Understanding Economic Growth

 

One of the major topics I discuss on this blog is:

  • Economic growth, in particular the fact that the U.S. economy has grown at the relatively slow rate of 2.1% per year since the end of the Great Recession in June 2009. It appears, however, that the economy may now be starting to pick up speed.

There are plenty of “experts” who say that it is unrealistic to expect economic growth to continue indefinitely at the same level (3% on average) which has prevailed since the end of WWII because:

  • Resources are limited. The earth is finite but it is also vast. It is unlikely that any mineral or even energy source such as fossil fuels will be depleted for hundreds, if not thousands, of years. If and when any particular resource becomes scarce, human ingenuity will be able to find a replacement.
  • Population growth is slowing down. It is likely that human population worldwide will level off this century somewhere between 9 and 10 billion. This is highly desirable but is unlikely to slow down economic growth. As income and education levels rise, productivity and GDP per person will also increase.
  • Growth tends to be debt financed which is unsustainable.  I agree with this reservation. This is the one problem, if not solved, which has the potential to derail continued steady progress.

The remarkable human progress of the last 200 years is likely to continue indefinitely.  In particular:

Conclusion. The world has enjoyed remarkable human progress in the last two hundred years, in the form of steady economic growth, and this progress is likely to continue indefinitely into the future.

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Can America’s “Fourth Revolution” Be Avoided?

 

My last post, “America’s Fourth Revolution,” presented a persuasive argument by the political scientist, James Piereson, that our currently dysfunctional political system will be unable to solve our most fundamental problems of massive debt, accompanied by a rapidly aging population and slowing economic growth. This will result, according to Mr. Piereson, in a severe crisis leading to a fourth revolution, overthrowing the New Deal liberal consensus which has prevailed since 1932.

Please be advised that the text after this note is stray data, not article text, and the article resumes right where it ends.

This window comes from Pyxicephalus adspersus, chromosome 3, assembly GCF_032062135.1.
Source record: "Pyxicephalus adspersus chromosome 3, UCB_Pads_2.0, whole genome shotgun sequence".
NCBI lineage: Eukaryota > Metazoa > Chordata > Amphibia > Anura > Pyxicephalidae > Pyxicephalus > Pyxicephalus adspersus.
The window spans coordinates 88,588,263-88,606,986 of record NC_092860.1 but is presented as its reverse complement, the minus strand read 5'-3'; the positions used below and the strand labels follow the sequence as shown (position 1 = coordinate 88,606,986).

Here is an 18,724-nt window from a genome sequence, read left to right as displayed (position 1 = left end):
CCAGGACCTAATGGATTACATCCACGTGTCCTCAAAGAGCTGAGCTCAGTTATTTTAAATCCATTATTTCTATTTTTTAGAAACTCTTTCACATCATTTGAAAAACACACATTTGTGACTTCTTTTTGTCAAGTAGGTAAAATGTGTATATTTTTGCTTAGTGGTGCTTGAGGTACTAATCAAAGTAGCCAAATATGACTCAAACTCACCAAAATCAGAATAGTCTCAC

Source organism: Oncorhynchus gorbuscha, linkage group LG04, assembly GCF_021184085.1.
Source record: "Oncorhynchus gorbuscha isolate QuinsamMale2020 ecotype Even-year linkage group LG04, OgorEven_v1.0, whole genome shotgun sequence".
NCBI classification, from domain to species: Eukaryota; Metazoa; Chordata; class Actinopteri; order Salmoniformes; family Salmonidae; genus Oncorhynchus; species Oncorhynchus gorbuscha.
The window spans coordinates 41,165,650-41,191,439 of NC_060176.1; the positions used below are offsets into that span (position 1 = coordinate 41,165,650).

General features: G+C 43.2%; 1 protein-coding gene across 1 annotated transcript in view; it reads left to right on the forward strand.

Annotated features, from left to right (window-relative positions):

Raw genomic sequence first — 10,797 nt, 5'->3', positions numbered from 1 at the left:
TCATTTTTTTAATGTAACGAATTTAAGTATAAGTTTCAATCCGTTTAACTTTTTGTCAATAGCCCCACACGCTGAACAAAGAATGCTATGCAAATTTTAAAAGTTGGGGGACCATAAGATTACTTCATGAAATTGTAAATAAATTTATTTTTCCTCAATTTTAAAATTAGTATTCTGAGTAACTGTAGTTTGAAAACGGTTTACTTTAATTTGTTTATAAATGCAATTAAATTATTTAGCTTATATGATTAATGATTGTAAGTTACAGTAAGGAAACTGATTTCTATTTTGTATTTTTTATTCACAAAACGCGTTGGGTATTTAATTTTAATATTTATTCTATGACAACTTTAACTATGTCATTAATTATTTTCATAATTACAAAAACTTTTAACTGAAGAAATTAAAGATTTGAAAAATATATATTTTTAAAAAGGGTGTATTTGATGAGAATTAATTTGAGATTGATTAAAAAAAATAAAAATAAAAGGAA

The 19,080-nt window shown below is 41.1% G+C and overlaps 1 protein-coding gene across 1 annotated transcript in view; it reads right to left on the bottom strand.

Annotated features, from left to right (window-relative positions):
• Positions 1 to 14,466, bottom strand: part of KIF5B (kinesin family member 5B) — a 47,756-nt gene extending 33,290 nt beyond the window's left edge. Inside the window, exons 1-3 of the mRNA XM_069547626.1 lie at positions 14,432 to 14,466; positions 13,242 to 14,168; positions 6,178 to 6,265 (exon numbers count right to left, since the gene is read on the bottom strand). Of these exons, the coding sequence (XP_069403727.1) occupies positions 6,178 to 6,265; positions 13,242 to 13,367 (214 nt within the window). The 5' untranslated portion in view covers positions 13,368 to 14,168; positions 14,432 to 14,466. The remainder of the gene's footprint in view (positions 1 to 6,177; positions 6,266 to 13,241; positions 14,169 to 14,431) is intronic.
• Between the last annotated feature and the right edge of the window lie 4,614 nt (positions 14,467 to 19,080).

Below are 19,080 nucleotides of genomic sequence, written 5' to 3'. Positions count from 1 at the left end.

It is commonly understood that entitlement spending: Social Security, Medicare and Medicaid, is the main driver of our rapidly growing national debt. A recent report from the Centers for Medicare and Medicaid Services, summarized in the Wall Street Journal, shows that U.S. healthcare spending is likely to rise from just under 18% today to 19.6% of GDP in 2024.
Capture2Barron’s editor, Thomas Donlan, has just reported that the Director of the Congressional Budget Office, Keith Hall, stated in a recent hearing of the Senate Budget Committee that if spending for Medicare and Medicaid, as a percentage of GDP, fell by 25% over ten years, and then stayed in line with GDP after that, the U.S. would have a budget surplus of 2% of GDP in 2040 instead of the otherwise projected deficit of 6.6% of GDP. Furthermore debt held by the public would fall to 24% of GDP, a remarkable achievement.
This is significant because one country, The Netherlands, spends 12% of GDP on healthcare, and every other country in the world (except for the U.S.) spends less than 12%.
Conclusion: all the U.S. needs to do, so to speak, is to bring healthcare costs in line with the rest of the world and our entire deficit spending problem would be solved! Nobody is claiming that this will be easy but it certainly is within the realm of possibility. It is also far superior than waiting to act until we have another fiscal crisis and thus risking a huge change, a revolution, in our way of life.